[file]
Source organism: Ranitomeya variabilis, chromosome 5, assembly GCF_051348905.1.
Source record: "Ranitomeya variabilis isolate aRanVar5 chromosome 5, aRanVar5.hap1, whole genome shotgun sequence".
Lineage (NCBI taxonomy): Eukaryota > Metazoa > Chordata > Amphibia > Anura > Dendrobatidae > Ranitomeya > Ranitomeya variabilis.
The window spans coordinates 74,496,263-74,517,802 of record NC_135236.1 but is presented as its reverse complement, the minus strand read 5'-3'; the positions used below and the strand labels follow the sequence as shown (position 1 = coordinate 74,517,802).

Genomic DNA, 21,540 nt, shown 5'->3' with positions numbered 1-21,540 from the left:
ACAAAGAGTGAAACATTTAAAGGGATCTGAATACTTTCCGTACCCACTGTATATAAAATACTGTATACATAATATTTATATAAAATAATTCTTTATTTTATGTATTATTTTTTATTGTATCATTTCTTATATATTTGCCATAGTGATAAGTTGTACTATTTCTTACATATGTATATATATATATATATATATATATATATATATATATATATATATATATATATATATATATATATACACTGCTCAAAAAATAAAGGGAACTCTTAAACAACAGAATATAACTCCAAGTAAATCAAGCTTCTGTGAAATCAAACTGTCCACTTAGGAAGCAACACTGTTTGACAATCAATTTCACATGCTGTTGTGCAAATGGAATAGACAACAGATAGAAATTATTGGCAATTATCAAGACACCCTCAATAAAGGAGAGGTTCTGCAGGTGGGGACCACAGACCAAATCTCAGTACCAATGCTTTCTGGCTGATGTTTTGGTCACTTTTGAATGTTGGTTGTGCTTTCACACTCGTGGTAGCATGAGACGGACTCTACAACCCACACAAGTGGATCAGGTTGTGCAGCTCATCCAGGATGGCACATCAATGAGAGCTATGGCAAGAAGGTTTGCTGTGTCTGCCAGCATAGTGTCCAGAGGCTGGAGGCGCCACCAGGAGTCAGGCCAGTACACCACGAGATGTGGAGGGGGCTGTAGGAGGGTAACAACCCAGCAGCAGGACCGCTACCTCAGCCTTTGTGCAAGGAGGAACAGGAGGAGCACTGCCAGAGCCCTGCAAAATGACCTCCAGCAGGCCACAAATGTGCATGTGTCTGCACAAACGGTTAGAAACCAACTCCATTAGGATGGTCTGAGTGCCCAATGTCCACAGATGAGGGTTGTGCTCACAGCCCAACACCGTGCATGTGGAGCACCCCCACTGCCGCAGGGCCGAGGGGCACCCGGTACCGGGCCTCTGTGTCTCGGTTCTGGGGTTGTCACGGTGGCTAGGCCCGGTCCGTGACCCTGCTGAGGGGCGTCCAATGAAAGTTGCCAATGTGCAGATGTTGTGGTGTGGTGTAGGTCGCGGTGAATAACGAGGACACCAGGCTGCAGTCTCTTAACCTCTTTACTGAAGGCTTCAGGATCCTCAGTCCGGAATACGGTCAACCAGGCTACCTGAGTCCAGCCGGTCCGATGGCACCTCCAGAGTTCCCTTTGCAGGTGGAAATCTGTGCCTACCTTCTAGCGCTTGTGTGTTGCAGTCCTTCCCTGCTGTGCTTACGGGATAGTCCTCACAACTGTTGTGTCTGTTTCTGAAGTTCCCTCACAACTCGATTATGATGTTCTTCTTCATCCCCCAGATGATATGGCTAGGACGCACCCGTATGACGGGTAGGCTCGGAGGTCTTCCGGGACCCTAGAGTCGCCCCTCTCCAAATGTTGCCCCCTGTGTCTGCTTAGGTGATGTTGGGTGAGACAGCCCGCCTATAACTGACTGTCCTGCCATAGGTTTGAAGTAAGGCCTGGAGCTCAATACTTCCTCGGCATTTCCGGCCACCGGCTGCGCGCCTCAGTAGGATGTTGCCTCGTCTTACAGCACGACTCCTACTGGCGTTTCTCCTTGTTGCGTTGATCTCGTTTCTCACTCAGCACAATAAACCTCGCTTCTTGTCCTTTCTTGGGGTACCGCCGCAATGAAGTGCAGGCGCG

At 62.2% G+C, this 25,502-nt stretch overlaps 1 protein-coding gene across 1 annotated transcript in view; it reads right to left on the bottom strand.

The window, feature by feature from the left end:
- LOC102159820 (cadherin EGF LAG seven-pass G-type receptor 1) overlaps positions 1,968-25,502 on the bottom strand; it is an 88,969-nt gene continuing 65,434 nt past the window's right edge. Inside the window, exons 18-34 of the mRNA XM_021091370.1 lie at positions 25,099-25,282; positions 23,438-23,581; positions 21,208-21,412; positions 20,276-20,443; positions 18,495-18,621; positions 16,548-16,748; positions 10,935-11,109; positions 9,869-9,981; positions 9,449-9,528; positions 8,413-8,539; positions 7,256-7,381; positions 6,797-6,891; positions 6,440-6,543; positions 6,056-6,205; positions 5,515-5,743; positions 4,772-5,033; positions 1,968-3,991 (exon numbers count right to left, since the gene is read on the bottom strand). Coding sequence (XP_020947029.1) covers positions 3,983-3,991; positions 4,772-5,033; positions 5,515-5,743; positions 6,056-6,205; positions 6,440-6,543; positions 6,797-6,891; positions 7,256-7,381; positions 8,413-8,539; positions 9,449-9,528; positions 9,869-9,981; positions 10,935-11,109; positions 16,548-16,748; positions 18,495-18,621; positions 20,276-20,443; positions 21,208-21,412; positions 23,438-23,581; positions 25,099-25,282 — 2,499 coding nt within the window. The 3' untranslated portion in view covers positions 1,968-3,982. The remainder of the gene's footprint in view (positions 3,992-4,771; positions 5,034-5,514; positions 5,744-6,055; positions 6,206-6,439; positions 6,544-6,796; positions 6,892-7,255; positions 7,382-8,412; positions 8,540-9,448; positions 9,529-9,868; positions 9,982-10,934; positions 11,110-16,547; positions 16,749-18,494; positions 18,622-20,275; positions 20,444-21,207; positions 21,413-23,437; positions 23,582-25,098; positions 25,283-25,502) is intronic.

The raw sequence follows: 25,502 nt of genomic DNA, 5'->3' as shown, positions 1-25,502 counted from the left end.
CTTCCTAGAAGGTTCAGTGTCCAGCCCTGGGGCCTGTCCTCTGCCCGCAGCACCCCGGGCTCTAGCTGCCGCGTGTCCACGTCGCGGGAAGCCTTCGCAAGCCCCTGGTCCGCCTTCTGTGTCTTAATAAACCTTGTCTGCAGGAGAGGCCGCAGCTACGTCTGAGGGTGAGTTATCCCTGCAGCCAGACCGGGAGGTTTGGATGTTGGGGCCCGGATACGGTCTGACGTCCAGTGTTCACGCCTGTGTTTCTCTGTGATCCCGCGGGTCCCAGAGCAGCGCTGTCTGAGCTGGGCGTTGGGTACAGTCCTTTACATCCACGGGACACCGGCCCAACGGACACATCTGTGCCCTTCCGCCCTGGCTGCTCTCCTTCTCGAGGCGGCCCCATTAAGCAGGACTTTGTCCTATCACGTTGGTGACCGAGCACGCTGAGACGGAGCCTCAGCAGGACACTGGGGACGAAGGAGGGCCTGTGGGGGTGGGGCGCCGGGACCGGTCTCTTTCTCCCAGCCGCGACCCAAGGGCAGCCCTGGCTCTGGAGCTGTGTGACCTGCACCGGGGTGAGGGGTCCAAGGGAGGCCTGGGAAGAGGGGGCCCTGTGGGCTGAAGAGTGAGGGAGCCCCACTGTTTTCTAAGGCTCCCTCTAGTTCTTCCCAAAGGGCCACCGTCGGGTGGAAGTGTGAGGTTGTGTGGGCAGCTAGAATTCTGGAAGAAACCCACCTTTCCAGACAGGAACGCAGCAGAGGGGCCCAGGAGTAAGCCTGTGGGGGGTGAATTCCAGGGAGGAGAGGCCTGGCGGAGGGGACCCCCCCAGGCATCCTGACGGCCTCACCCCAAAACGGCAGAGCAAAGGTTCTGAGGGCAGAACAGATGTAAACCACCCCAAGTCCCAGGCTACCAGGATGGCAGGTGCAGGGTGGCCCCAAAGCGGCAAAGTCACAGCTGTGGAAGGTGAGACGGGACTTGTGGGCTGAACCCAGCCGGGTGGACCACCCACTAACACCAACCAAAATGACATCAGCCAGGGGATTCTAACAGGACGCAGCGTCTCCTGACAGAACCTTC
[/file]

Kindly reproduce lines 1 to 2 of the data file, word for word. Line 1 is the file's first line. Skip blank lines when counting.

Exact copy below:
Source organism: Ranitomeya variabilis, chromosome 5, assembly GCF_051348905.1.
Source record: "Ranitomeya variabilis isolate aRanVar5 chromosome 5, aRanVar5.hap1, whole genome shotgun sequence".